By Ashley Zimmerman
By Dana Krangel
By John Hood
By Ashley Zimmerman
By David Von Bader
By Sayre Berman
By Steve Brennan
By Ashley Zimmerman
"It's been quite a journey, quite an interesting business," Davis says in a voice of lullaby coolness. "I think I just needed a new environment. Mostly, I wanted to get away."
Greenwich Village, where she grew up, was the old environment. Her late father, jazz pianist Walter Davis Jr., was black. Her mom is white. In the polished halls of a New York City prep school, Davis stuck out for most of her adolescence, with hair the color of iced tea in the sun -- iridescent amber curls that make your eyes thirsty. "I've got punk rock in my roots big time," she says of her youth. "I dressed in black for much of my years and caught the tail end of a really great scene when I was growing up. I got to see Siouxsie and the Banshees play, and I was really into Bad Brains."
After high school, Davis went to college in upstate New York, took math classes she didn't like, and then came home to pursue her music, which led to a deal with Elektra. In 1997, the label bought the rights to record Ani DiFranco's "32 Flavors" and told Davis to sing it on her debut, Blame It on Me. A pop hit ensued.
But in the six years that have since passed, the young woman ended up biding her time in a tower, in a Manhattan apartment, waiting for another radio success so that her handlers would let her out to tour. In 2001, she released Fortune Cookies, at home within the same confines as Norah Jones' debut: lovely, soulful, pop with jazz inclinations. It's the kind of disc you keep in your living room the way you keep wind chimes on your porch, but it produced no white-knight singles and, therefore, no label-sponsored tour.
So, tired of waiting and disenchanted with Elektra, Davis joined with Columbia Records for a song called "Carry On," which aired in an American Express commercial during halftime at the Super Bowl. After that, however, "[Columbia] did nothing with [the song]," Davis says. "I'm glad to know that [the big labels] are all the same so I can move forward and not pay attention to any of them."
If she sounds a bit burned, it's because she feels it. "I've seen what it's like to have a hit song and to have money all around and all sorts of people telling you you're great and patting you on the head. And I know what it's like when you don't have a hit song. I've gone from one extreme to the other." And from one coast to the other, things are less extreme these days. "I'm trying to simplify things. It's a lot quieter. I've only been here a couple of weeks, but I think I might be a mellower person for it. When somebody takes their time driving, I just think, 'OK, I'll take my time too.'"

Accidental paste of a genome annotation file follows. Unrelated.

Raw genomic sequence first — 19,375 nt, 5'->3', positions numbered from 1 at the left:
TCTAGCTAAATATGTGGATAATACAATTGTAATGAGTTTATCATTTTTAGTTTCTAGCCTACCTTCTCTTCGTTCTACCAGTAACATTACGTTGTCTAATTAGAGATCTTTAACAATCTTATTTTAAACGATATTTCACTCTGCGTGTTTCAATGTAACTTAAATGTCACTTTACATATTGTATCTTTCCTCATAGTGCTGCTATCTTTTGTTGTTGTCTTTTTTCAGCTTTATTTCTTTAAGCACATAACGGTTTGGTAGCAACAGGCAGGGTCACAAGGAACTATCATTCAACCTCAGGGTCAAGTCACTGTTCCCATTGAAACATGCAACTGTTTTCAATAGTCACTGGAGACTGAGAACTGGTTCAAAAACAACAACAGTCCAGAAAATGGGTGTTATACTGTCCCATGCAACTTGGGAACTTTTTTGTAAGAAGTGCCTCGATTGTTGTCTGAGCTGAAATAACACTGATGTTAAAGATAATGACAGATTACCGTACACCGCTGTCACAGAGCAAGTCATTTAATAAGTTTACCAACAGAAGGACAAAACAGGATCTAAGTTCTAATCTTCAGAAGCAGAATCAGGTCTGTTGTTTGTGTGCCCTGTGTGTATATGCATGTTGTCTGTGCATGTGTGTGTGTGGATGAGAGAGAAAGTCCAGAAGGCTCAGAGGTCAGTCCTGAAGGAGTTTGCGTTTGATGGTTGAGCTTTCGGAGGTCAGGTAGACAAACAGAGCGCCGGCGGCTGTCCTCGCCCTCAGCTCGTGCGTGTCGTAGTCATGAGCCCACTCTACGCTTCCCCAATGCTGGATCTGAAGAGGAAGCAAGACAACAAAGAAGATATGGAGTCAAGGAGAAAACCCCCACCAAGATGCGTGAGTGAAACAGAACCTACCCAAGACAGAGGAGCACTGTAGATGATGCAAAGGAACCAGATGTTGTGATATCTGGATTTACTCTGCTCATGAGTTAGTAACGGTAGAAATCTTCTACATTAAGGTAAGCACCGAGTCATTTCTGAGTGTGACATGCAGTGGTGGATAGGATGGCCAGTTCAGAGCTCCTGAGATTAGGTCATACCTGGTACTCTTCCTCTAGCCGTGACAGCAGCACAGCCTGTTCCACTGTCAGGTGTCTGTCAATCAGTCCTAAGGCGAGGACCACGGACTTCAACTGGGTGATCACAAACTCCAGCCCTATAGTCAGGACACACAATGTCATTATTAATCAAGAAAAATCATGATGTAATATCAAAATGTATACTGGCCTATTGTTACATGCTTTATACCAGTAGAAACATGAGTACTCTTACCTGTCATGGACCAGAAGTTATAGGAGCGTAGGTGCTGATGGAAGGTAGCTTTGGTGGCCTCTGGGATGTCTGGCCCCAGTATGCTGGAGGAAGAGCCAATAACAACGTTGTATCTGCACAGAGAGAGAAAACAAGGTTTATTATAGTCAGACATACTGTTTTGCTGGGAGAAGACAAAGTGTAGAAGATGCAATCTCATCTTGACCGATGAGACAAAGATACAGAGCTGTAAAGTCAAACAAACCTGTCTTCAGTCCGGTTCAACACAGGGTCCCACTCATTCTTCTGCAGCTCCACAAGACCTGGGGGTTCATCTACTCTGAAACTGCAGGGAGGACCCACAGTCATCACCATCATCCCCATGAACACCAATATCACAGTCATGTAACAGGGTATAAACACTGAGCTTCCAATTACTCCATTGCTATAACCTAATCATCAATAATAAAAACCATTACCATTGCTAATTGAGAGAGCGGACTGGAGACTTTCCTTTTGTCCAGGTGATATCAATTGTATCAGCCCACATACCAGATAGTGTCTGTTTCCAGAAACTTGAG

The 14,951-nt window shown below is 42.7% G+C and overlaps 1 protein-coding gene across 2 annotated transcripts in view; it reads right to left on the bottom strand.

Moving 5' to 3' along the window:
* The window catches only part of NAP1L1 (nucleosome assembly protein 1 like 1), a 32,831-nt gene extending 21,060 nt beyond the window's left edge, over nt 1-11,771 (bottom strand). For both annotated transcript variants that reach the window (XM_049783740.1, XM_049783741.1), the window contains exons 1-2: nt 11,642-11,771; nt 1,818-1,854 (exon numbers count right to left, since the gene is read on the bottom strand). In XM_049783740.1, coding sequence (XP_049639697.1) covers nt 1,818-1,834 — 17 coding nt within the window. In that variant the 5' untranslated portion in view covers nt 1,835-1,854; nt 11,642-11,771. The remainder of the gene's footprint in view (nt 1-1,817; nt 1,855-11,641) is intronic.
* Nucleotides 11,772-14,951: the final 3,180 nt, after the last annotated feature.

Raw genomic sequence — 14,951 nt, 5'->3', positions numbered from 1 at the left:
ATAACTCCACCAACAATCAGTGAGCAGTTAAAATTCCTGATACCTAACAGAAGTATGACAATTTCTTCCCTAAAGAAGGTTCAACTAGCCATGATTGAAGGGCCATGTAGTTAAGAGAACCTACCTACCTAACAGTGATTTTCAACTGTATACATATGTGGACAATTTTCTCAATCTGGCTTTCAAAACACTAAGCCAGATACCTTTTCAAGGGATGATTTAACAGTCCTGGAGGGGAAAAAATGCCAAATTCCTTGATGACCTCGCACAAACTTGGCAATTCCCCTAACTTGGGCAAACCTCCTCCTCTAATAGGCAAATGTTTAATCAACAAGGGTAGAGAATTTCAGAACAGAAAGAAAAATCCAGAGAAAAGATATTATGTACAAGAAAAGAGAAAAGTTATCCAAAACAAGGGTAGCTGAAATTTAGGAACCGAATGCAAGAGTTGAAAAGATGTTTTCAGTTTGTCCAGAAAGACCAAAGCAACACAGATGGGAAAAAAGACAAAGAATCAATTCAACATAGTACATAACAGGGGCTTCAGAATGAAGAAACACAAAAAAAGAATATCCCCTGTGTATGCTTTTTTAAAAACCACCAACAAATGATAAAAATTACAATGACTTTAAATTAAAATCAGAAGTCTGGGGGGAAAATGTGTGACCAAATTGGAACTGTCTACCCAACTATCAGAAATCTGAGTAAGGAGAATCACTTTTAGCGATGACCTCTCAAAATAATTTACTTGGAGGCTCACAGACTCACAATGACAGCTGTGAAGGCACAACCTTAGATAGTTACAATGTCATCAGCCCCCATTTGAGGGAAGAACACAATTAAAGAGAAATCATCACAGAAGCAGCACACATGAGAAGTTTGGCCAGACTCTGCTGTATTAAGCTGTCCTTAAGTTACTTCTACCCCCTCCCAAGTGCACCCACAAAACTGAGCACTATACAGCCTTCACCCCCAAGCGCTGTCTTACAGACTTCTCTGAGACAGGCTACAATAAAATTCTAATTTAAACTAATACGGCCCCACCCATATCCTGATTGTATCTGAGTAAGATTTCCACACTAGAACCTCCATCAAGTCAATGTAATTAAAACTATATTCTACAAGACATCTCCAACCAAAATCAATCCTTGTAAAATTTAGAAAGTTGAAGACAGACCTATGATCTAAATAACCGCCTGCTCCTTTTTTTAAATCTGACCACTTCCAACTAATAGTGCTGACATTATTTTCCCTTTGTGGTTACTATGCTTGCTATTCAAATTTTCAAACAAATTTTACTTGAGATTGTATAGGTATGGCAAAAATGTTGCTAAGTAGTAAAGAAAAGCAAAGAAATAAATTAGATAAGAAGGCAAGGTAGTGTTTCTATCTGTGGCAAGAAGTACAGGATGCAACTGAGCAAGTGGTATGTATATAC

Certainly, the story of musicians defenestrated is not new. But Davis can brush off the detritus from the fall. She'll head into a studio somewhere, sometime soon, to start work on a new album. Until then, she's put together a small tour for Fortune Cookies.
"It's rewarding when you get people to play with you [based] on the fact that they like your music and not because they think you'll have a big hit," remarks Davis, who's also been playing bass for the punk/jazz outfit Lucid Nation, something, she says, her old A&R rep would never let her do. "And I have a new love interest, so that's exciting," she adds. "It totally blind-sided me. I didn't even know that I needed it until it was right there."
In general, her tone lacks the urgency of someone trying to reclaim something shiny and ephemeral and retains the fresh anxiety of a woman still becoming herself. "Growing up in New York was great. There was certainly a diversity there of people and mindsets, and it was incredible for a kid to see, but there were things missing," Davis admits. "Things like quiet and nature. I'm still kind of funny; the ocean is beautiful, but if anything moves under my feet, I'm so out of there," she laughs. "The last time I was in the city, I noticed that everything was gray, from the streets to the buildings to some of the people. I know plenty of people who were born in the city and raised in the city and they'll die in the city, and that's OK. They can stay in the city, and I'll call them."